As a mom of quite a few girls (5 to be exact), I used to always hear, “Just wait until they are teens!” Which I think…
Modesty is a tricky area. Because the Bible doesn’t define appropriate clothing in black and white terms, we are often left wondering how to apply the principles of modesty. However, the Bible might say more than we care to admit.
As mentioned in the last blog post, 1 Timothy 2:9-10 is a key passage in regards to modesty (You can read the post here if you haven’t already). In summary, Paul is telling Timothy to teach the women of his church to dress appropriately — meaning, not dressing in ways that would be seen as showy, provocative, or purposefully drawing attention to one’s self. This is what we need to teach our daughters! But the question is, how do we do it?
Here are 5 simple tips to help your daughter embrace modesty…
1. Show modesty by example.
This tip is perhaps the most obvious. If you want your daughter to be modest, you have to set that example. Your appearance should not be showy, provocative, or purposefully drawing attention to yourself.
While your daughter will likely battle keeping up with her friends and media, those influences will come and go. You, on the other hand, can be the faithful example that she always remembers when she thinks of genuine godly beauty. With that, you should consider how valuable it is to show her that modesty doesn’t equal frumpy! She should see, in you, the obvious attractiveness of a woman who takes care of herself without trying to draw attention to herself.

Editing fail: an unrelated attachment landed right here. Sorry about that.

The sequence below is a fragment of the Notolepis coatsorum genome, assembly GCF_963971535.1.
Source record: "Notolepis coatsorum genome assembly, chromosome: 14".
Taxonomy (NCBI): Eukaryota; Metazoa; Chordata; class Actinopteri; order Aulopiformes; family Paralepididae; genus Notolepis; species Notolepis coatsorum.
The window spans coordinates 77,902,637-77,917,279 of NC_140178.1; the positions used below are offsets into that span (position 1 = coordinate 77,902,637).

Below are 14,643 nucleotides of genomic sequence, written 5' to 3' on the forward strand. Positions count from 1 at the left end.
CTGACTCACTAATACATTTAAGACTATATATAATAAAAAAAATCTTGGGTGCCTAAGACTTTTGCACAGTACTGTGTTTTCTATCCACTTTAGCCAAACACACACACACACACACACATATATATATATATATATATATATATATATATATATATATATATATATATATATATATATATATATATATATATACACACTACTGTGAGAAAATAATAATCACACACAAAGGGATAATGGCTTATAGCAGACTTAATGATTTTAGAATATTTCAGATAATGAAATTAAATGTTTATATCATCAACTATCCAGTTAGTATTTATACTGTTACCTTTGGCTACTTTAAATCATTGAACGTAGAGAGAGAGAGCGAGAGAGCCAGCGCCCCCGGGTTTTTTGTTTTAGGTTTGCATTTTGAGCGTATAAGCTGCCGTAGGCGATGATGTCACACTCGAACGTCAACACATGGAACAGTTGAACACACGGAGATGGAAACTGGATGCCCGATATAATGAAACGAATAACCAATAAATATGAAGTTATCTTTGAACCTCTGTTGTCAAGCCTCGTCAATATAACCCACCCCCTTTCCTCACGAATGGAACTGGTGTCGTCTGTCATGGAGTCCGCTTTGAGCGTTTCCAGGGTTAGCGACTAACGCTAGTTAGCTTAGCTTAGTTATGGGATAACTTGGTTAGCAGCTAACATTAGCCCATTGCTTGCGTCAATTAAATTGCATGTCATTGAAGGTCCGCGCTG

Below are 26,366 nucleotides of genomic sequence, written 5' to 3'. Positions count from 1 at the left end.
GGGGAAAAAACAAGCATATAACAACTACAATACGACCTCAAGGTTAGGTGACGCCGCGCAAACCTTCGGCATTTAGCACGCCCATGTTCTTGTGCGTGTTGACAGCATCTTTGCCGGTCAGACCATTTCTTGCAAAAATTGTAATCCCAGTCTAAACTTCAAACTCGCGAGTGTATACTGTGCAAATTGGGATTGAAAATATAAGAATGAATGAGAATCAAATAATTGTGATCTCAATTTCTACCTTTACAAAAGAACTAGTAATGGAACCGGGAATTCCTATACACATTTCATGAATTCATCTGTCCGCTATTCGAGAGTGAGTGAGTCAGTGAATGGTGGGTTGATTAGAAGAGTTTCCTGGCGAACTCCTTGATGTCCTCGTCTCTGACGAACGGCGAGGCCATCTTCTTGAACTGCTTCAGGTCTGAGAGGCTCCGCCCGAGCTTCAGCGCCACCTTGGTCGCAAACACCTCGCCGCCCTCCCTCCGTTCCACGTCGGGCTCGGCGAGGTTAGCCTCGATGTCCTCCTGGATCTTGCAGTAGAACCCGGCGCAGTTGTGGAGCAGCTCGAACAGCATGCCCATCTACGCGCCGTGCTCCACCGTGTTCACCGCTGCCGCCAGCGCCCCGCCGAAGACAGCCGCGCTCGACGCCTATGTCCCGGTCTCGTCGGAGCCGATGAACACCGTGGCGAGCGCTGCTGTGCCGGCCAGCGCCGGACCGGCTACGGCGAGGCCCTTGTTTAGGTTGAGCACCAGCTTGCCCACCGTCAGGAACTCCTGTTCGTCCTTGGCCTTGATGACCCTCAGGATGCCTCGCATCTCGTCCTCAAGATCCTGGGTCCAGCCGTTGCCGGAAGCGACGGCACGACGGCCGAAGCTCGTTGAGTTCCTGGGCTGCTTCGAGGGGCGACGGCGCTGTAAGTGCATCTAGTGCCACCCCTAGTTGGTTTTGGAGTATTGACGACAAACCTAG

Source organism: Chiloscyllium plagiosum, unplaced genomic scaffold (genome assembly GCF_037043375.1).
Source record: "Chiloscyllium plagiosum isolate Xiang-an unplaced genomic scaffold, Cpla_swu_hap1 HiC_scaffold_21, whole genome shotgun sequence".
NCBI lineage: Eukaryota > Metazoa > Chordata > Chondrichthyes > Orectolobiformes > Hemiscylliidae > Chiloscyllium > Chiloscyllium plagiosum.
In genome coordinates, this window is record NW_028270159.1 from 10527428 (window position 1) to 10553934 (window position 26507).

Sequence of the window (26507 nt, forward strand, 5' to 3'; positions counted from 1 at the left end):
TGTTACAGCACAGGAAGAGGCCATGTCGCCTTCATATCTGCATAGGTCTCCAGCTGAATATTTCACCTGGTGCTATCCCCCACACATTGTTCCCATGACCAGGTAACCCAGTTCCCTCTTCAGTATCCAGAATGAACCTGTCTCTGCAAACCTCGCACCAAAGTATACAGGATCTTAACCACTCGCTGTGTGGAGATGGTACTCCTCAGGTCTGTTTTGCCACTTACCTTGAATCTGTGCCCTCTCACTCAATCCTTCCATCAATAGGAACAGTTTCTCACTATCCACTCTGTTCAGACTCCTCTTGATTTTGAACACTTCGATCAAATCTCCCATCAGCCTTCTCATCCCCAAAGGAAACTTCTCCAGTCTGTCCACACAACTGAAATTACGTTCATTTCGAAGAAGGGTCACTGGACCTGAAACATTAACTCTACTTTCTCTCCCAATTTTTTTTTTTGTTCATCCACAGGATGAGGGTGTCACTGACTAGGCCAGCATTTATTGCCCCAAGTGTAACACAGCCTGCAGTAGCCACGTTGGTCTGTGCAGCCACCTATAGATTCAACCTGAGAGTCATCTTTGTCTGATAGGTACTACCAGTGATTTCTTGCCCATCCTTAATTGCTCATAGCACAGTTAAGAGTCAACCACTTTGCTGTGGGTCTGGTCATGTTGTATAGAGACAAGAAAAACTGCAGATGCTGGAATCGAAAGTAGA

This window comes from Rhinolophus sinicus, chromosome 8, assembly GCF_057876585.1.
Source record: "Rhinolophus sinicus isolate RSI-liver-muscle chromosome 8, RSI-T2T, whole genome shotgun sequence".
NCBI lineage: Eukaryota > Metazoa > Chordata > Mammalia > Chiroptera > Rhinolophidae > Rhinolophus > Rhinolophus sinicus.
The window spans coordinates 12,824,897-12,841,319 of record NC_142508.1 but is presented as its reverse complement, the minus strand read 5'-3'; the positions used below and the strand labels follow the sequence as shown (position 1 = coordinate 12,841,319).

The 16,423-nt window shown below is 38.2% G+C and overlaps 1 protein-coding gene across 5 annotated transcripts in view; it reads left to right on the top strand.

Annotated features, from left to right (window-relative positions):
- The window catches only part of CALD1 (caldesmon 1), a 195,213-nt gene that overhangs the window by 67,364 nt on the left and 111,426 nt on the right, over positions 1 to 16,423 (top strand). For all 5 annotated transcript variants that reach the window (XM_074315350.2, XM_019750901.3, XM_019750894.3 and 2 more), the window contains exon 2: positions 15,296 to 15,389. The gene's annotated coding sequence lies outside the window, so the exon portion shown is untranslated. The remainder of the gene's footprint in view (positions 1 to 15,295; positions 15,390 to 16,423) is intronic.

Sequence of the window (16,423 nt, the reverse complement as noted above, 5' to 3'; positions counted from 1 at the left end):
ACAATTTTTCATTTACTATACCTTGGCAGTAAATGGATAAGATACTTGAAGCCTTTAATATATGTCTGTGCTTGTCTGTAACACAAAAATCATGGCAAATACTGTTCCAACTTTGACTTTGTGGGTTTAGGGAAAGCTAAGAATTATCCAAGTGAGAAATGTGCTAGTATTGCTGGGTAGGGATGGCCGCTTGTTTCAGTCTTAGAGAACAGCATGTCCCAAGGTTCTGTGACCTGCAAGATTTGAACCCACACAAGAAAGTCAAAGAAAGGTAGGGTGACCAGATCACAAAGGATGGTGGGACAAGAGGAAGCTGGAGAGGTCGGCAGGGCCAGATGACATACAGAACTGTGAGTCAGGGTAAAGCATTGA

How good it would be if girls learned the beauty of modesty from their moms.
2. Give her the bigger picture.
Despite what the youth think, God doesn’t command modesty because he is a no-fun “kill-joy.” Beauty and attractiveness were God’s good idea. Moreover, he designed a special kind of attraction to be enjoyed in the husband-wife relationship. To put it vaguely, he created a husband to be attracted to all of his wife’s body (and vice-versa) [Song of Solomon makes this evident]. Therefore, clothing that is “sexy” (for example: revealing or drawing attention to more private body parts) is out of context and should be saved for marriage. In essence, our daughters need to learn it’s not that they aren’t allowed to be “hot” – but their hotness is a gift that God wants saved for a special someone.Our daughters need to learn their hotness is meant to be saved for their husband. Click To Tweet
This might feel like an awkward conversation to have. But the other option is they learn the culture’s skewed perspective on being “sexy,” without hearing God’s good design in the matter. It’s a dialogue worth having, and perhaps a bit earlier than you would think to have it.
3. Make modesty an ongoing conversation piece.
Something that came to my attention when I studied 1 Timothy 2:9-10 is how the Apostle Paul didn’t have a problem making a black and white issue out of braided hair, gold or pearls. He called out a specific “look.” Granted, he’s the Apostle Paul, and he has credentials to write Scripture. But still, calling something out as inappropriate is not inherently wrong. Some clothing is, in fact, immodest.
I wonder if we would be better off if we dialogued with our girls about this topic more often, even in very specific terms. Maybe it would be helpful if we discussed various types of clothing and helped our daughter filter what she sees “out there” from a biblical angle. We could utilize whatever comes across their attention (people in public, TV, ads, etc.) as a jumping point.